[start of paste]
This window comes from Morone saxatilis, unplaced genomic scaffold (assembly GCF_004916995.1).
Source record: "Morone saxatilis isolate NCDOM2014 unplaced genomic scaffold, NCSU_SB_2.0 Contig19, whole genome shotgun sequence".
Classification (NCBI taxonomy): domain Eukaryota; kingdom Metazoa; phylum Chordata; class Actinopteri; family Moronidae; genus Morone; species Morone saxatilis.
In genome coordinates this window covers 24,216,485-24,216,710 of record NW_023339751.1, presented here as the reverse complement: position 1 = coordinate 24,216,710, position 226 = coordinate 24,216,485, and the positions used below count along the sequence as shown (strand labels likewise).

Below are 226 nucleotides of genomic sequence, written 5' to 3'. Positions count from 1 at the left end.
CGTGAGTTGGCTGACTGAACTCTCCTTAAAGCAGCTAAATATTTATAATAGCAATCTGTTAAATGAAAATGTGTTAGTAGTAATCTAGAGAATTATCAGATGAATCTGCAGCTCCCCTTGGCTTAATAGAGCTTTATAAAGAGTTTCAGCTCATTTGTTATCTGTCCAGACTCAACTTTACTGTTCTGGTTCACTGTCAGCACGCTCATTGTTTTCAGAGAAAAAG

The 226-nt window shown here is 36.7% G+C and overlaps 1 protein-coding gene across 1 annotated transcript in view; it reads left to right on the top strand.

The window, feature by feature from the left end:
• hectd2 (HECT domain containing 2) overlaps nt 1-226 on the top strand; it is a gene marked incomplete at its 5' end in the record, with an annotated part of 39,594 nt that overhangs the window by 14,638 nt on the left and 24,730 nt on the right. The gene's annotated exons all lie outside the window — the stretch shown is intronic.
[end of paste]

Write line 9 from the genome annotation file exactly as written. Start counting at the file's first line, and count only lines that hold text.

• hectd2 (HECT domain containing 2) overlaps nt 1-226 on the top strand; it is a gene marked incomplete at its 5' end in the record, with an annotated part of 39,594 nt that overhangs the window by 14,638 nt on the left and 24,730 nt on the right. The gene's annotated exons all lie outside the window — the stretch shown is intronic.